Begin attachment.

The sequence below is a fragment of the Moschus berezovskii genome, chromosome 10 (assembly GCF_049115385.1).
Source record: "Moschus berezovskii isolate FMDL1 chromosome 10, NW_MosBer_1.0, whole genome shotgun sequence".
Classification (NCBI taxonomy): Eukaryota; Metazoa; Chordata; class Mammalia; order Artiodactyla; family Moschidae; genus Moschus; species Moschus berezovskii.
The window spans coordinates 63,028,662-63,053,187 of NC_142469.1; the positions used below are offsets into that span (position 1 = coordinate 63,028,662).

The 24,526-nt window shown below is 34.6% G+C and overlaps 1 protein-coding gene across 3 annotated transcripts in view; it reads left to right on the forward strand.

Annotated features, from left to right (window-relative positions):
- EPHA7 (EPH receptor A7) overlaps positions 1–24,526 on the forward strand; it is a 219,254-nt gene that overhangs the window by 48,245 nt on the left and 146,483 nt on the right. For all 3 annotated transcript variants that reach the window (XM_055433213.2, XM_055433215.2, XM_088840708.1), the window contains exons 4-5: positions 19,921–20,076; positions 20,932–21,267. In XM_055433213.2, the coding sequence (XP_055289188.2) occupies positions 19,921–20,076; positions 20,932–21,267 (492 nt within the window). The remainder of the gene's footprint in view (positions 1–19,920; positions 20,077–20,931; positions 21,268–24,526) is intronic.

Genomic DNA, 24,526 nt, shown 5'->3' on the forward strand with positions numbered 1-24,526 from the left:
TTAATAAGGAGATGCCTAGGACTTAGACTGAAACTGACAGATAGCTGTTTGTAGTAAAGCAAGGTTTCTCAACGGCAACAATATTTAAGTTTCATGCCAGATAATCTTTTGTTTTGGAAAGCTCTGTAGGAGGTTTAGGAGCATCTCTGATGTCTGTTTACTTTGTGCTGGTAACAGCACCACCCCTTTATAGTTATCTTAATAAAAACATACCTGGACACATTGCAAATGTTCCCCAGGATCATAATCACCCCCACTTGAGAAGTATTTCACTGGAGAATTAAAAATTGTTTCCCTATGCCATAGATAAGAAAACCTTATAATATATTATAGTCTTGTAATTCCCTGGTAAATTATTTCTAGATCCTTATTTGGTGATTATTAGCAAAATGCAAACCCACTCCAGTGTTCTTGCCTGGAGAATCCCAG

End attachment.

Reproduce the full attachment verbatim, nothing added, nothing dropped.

The sequence below is a fragment of the Moschus berezovskii genome, chromosome 10 (assembly GCF_049115385.1).
Source record: "Moschus berezovskii isolate FMDL1 chromosome 10, NW_MosBer_1.0, whole genome shotgun sequence".
Classification (NCBI taxonomy): Eukaryota; Metazoa; Chordata; class Mammalia; order Artiodactyla; family Moschidae; genus Moschus; species Moschus berezovskii.
The window spans coordinates 63,028,662-63,053,187 of NC_142469.1; the positions used below are offsets into that span (position 1 = coordinate 63,028,662).

The 24,526-nt window shown below is 34.6% G+C and overlaps 1 protein-coding gene across 3 annotated transcripts in view; it reads left to right on the forward strand.

Annotated features, from left to right (window-relative positions):
- EPHA7 (EPH receptor A7) overlaps positions 1–24,526 on the forward strand; it is a 219,254-nt gene that overhangs the window by 48,245 nt on the left and 146,483 nt on the right. For all 3 annotated transcript variants that reach the window (XM_055433213.2, XM_055433215.2, XM_088840708.1), the window contains exons 4-5: positions 19,921–20,076; positions 20,932–21,267. In XM_055433213.2, the coding sequence (XP_055289188.2) occupies positions 19,921–20,076; positions 20,932–21,267 (492 nt within the window). The remainder of the gene's footprint in view (positions 1–19,920; positions 20,077–20,931; positions 21,268–24,526) is intronic.

Genomic DNA, 24,526 nt, shown 5'->3' on the forward strand with positions numbered 1-24,526 from the left:
TTAATAAGGAGATGCCTAGGACTTAGACTGAAACTGACAGATAGCTGTTTGTAGTAAAGCAAGGTTTCTCAACGGCAACAATATTTAAGTTTCATGCCAGATAATCTTTTGTTTTGGAAAGCTCTGTAGGAGGTTTAGGAGCATCTCTGATGTCTGTTTACTTTGTGCTGGTAACAGCACCACCCCTTTATAGTTATCTTAATAAAAACATACCTGGACACATTGCAAATGTTCCCCAGGATCATAATCACCCCCACTTGAGAAGTATTTCACTGGAGAATTAAAAATTGTTTCCCTATGCCATAGATAAGAAAACCTTATAATATATTATAGTCTTGTAATTCCCTGGTAAATTATTTCTAGATCCTTATTTGGTGATTATTAGCAAAATGCAAACCCACTCCAGTGTTCTTGCCTGGAGAATCCCAG